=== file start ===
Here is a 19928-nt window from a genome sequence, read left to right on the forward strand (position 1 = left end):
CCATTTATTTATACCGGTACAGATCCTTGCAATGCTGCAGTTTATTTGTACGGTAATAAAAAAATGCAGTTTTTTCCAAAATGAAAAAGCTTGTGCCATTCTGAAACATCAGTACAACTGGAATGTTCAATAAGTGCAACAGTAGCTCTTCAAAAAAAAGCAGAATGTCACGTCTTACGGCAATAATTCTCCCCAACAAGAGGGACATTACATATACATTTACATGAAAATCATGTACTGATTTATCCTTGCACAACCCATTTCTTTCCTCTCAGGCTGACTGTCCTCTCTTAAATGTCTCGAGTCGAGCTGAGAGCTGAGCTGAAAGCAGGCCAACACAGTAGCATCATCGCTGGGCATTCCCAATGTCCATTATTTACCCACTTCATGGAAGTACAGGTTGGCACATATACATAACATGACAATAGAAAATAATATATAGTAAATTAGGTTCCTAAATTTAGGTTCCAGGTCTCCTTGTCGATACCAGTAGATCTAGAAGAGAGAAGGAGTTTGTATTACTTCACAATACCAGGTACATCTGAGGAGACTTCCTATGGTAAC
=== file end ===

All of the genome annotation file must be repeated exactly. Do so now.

Here is a 19928-nt window from a genome sequence, read left to right on the forward strand (position 1 = left end):
CCATTTATTTATACCGGTACAGATCCTTGCAATGCTGCAGTTTATTTGTACGGTAATAAAAAAATGCAGTTTTTTCCAAAATGAAAAAGCTTGTGCCATTCTGAAACATCAGTACAACTGGAATGTTCAATAAGTGCAACAGTAGCTCTTCAAAAAAAAGCAGAATGTCACGTCTTACGGCAATAATTCTCCCCAACAAGAGGGACATTACATATACATTTACATGAAAATCATGTACTGATTTATCCTTGCACAACCCATTTCTTTCCTCTCAGGCTGACTGTCCTCTCTTAAATGTCTCGAGTCGAGCTGAGAGCTGAGCTGAAAGCAGGCCAACACAGTAGCATCATCGCTGGGCATTCCCAATGTCCATTATTTACCCACTTCATGGAAGTACAGGTTGGCACATATACATAACATGACAATAGAAAATAATATATAGTAAATTAGGTTCCTAAATTTAGGTTCCAGGTCTCCTTGTCGATACCAGTAGATCTAGAAGAGAGAAGGAGTTTGTATTACTTCACAATACCAGGTACATCTGAGGAGACTTCCTATGGTAAC